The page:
TITLE

Predicted extirpation of the dominant demersal fish in a large marine ecosystem: Atlantic cod (Gadus morhua) in the southern Gulf of St. Lawrence

AUTHOR(S)
Chouinard, Ghislain A.; Swain, Douglas P.
PUB. DATE
November 2008
SOURCE
Canadian Journal of Fisheries & Aquatic Sciences;Nov2008, Vol. 65 Issue 11, p2315
SOURCE TYPE
Academic Journal
DOC. TYPE
Article
ABSTRACT
Atlantic cod (Gadus morhua) was the dominant demersal fish and most important predator in the southern Gulf of St. Lawrence ecosystem as recently as the 1980s. However, productivity of southern Gulf cod has declined, and the population is no longer viable even in the absence of fishing. We conducted population projections taking into account uncertainty in current abundance-at-age and uncertainty or variability in each of the components of population productivity (i.e., rates of recruitment, individual growth, and adult natural mortality). We defined extirpation as a spawning stock biomass less than 1000 t (<0.3% of historical levels). Based on these projections, at its current level of productivity, this population is certain to be extirpated within 40 years in the absence of fishing and in 20 years with fishery removals at the level of the total allowable catch in 2007 and 2008 (2000 t). Elevated natural mortality of adult cod (M) is the main factor contributing to the low productivity of this stock. Because M appears to be increasing, our projections are likely overly optimistic.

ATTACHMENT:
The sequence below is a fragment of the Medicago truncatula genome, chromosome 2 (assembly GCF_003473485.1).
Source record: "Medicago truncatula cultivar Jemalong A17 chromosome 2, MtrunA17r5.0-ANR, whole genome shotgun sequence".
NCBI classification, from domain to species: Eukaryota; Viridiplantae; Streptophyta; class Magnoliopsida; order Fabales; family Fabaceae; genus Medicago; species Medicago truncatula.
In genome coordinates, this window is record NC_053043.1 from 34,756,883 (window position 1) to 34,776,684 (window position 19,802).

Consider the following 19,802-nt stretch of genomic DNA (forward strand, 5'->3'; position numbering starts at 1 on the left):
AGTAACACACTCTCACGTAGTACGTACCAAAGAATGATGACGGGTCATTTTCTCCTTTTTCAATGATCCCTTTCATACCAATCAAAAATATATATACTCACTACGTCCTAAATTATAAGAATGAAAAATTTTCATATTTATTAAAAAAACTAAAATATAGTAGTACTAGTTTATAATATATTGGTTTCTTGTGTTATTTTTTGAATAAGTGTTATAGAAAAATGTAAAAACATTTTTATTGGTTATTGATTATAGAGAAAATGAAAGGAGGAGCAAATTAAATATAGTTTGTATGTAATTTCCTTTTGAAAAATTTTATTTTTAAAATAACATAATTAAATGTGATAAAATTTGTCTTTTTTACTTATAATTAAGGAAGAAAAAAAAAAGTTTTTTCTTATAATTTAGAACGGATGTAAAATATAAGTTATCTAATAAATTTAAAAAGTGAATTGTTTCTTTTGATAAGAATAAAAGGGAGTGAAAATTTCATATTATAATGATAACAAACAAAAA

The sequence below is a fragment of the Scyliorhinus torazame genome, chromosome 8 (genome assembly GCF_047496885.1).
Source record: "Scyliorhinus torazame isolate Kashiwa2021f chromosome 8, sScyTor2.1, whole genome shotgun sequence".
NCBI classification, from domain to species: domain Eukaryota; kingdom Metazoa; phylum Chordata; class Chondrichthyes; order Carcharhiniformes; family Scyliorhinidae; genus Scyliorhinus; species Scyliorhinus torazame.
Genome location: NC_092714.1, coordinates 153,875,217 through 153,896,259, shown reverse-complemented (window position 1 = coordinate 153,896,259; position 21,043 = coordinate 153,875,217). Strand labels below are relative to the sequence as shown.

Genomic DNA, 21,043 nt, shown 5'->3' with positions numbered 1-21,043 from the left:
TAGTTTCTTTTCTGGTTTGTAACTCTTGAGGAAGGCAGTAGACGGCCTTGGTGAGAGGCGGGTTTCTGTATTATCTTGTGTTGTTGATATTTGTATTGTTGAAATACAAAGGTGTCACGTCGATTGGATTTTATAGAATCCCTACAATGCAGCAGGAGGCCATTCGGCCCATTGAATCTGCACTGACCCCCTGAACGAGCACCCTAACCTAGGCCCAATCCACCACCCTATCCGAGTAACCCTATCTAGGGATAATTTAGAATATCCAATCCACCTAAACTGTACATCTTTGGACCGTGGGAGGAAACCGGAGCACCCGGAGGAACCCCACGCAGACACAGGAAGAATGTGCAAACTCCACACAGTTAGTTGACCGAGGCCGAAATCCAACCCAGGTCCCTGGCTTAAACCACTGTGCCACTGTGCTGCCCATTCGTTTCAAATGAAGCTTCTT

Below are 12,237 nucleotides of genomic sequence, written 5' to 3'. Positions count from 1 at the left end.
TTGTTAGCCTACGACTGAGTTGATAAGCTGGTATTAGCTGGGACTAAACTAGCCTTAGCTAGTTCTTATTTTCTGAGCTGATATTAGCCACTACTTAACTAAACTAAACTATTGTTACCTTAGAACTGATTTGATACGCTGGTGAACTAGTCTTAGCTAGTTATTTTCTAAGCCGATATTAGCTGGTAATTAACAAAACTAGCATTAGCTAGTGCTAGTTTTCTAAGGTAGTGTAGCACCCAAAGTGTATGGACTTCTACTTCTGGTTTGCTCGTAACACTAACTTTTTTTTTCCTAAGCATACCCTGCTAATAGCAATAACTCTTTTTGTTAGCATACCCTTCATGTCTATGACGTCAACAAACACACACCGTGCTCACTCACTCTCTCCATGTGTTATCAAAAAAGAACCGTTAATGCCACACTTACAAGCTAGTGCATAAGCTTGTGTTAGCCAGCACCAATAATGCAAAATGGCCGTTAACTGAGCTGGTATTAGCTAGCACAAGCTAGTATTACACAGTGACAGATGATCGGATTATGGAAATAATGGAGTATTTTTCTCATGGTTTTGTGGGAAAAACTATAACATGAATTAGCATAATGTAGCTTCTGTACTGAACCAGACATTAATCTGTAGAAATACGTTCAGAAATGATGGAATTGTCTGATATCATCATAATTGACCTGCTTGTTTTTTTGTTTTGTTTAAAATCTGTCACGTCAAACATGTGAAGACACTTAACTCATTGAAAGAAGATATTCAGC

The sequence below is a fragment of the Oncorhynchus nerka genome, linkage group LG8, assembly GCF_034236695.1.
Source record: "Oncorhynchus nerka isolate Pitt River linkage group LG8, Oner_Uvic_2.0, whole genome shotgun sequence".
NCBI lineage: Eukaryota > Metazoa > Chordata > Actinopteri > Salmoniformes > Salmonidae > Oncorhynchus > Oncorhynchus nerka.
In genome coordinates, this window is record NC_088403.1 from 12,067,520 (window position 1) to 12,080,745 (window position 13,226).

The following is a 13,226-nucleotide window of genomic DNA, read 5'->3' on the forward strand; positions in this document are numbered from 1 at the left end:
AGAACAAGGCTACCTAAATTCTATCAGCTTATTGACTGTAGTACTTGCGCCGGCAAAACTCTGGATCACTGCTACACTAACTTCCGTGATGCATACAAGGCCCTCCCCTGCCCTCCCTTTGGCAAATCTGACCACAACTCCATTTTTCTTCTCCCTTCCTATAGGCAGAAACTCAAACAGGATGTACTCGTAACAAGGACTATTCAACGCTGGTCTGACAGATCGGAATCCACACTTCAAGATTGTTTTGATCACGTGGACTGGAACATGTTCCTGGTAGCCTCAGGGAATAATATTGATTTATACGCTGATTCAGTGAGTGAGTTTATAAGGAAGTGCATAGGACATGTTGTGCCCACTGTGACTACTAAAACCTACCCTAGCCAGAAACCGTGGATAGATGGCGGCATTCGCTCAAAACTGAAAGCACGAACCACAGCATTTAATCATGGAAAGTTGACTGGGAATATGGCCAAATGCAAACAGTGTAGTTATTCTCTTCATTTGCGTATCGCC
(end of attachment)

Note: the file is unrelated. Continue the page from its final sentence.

ACCESSION #
35288942

Tags: ATLANTIC cod fishing;  ATLANTIC cod fisheries;  BIOTIC communities;  PREDATORY animals;  FISHES -- Population biology

 

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